A row between the IMF and the EU over Greece broke into the public last night as the two bodies differed on when Greece’s debt should be down to 120% of GDP.
Eurogroup chairman Luxembourg prime minister Jean-Claude Juncker insisted that Greece would be given an additional two years to 2016 while IMF chief Christine Lagarde sitting beside him at a press conference shook her head, saying it would remain at 2012.
Afterwards officials said that Mr Juncker was “a little premature” as they did not wish to announce the two extra years until next week when they hold another meeting on Greece.
Greece’s future within the eurozone hinges on the troika’s debt sustainability analysis, which was still not complete as eurozone finance ministers discussed the latest report on the country’s finances last night in Brussels.
Greece will need an additional €32.6bn on top of the €148bn it has already received just to limp towards a possible breakeven situation in the future, according to figures confirmed by eurozone finance ministers.
The odds appear to be stacked against Greece emerging from the austerity heaped on austerity and in the words of the long-awaited draft report from the troika, seen by the Irish Examiner, the “risks remain very large”.
EU experts have said that there will be no accidental default when the country needs to roll over €5bn on Friday, and the finance ministers are working to reach a conclusion on the latest Greek bailout before that date — possibly with another meeting or on a conference call later this week.
But before they can do so, they need to be convinced that the debt is sustainable over the next eight to 10 years.
The IMF insists that it must be cut from 190% of GDP to 120% by 2020, but the ECB and European Commission appear to have other dates in mind. Many of the countries will also need the agreement of their national parliaments to commit to paying out the latest and long-delayed tranche of bailout funds, and to give extra time and the money needed to reach the new target date of 2016 to reach a debt of 4.5% of GDP.
Ministers are also considering cutting the cost of €53bn of bilateral government loans to Greece, removing the 150 basis point interest above the cost of financing the money.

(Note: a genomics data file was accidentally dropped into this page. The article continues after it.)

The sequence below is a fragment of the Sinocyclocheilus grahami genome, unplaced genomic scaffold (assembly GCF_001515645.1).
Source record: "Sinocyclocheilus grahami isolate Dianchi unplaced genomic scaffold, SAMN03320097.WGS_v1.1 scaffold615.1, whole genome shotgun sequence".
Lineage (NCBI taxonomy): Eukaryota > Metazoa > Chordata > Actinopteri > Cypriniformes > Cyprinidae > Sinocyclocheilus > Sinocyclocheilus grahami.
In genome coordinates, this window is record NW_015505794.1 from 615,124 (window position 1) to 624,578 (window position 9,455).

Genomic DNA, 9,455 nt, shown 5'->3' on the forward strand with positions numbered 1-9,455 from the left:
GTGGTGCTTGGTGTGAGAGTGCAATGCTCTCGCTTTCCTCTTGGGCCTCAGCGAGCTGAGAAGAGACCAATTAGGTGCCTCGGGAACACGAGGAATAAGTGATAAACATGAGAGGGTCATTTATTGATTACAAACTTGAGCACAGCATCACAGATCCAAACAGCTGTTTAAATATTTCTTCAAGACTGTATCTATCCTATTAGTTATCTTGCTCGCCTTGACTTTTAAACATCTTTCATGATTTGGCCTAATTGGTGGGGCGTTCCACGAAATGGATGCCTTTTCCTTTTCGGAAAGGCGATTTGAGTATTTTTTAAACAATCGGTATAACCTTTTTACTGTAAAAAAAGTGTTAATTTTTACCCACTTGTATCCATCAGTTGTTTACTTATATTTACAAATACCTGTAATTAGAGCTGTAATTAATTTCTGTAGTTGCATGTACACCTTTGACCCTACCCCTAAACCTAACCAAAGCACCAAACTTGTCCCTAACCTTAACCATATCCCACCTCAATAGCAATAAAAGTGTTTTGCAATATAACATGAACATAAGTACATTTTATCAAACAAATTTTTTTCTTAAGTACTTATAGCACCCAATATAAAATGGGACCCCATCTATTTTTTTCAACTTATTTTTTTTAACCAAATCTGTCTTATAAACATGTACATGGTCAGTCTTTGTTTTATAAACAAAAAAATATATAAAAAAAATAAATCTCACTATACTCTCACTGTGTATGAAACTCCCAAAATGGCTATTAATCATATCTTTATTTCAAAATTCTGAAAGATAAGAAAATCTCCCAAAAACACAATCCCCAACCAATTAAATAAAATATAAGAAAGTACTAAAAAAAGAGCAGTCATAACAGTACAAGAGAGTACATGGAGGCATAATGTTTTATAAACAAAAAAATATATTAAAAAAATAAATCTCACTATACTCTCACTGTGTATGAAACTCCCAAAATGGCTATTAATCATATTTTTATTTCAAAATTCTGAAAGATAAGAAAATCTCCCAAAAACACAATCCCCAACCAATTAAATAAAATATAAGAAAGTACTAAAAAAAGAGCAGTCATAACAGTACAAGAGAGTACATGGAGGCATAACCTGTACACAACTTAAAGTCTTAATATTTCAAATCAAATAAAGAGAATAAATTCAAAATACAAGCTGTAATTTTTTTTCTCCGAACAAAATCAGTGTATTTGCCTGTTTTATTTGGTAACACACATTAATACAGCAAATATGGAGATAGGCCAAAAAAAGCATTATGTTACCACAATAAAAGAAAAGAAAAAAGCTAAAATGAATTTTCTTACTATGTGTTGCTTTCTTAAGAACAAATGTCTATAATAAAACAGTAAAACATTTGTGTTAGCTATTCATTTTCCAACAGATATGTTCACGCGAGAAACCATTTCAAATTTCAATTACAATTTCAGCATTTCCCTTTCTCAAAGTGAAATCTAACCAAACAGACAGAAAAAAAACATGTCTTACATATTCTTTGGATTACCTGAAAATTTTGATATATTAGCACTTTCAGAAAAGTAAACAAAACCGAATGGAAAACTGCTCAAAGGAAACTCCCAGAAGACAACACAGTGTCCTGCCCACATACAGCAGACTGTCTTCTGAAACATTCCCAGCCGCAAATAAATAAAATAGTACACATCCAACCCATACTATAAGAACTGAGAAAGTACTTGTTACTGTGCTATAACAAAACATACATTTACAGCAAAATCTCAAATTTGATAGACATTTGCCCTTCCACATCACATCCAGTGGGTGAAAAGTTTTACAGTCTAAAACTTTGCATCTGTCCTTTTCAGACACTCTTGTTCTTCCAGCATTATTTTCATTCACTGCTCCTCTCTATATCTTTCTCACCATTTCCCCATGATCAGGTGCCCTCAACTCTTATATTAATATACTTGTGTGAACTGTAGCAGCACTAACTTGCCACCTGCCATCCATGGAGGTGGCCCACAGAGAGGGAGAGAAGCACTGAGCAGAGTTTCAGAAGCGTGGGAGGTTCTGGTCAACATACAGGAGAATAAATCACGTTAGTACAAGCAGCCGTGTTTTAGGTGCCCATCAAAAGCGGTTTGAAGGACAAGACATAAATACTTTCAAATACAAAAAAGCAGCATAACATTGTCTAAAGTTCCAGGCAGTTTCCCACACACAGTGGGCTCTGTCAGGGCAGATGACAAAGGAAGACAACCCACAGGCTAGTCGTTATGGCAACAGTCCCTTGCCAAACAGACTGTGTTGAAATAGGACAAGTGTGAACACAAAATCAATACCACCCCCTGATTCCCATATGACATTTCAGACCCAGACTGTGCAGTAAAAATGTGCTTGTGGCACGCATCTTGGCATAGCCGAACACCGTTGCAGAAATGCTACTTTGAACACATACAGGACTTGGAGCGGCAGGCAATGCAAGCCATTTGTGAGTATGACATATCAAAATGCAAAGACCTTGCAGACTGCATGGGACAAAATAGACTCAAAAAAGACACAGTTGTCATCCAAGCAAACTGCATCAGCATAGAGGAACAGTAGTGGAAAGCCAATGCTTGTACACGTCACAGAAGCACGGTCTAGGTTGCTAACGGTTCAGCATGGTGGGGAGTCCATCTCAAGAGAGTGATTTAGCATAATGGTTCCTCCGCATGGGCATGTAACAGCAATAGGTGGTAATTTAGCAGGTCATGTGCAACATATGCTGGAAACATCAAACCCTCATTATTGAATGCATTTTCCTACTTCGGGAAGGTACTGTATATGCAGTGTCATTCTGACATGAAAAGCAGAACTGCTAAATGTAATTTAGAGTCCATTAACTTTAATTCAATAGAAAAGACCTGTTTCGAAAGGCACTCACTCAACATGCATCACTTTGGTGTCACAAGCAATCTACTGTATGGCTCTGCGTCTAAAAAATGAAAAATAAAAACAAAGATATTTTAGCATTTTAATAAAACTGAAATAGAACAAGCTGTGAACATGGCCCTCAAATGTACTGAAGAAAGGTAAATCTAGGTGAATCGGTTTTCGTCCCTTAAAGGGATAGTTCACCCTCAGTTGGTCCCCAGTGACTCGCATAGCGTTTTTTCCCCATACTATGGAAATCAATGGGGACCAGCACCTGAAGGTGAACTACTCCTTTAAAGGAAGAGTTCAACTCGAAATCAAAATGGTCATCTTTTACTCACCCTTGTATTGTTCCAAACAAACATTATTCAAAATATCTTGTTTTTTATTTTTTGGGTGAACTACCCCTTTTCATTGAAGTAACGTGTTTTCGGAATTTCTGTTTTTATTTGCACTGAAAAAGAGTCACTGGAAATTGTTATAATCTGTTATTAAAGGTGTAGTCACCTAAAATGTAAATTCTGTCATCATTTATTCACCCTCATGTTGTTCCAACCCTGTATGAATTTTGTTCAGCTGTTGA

While the troika draft report says that the actions taken and achievements of the Greek government should not be under estimated, there is still a very long way to go in both structural changes and budget adjustments.
The economy is expected to decline for a fifth successive year this year with output falling by some 6%, and also in 2013 by a further 4.2%.
The turning point of the recession is not expected until 2013, leading to moderate GDP growth of 0.6% in 2014 and stronger growth of 2.9% over the following two years, the report says.
Consolidation measures during 2013-14 of another €13.5bn or 7.3% of GDP and a further adjustment of €4bn in 2015-2016 are needed. “The projections for the outer years are inherently uncertain and depend to a large extent on the strength of the recovery as well as yields from the programme measures implemented in preceding years, with some upside risks existing to the fiscal outcomes in outer years”.
The draft report warns that the risks to the programme remain very large, especially because the government coalition appears fragile, leading to concerns about their ability to implement politically sensitive changes.
They also warn that important budgetary measures are likely to be challenged in the courts, which could mean that fiscal gaps need to be filled while a return to growth is only possible when the structural reforms are fully implemented.
It paints a grim picture of what this will mean: “This will require breaking the resistance of vested interests and the prevailing rent-seeking mentality of powerful pressure groups.”
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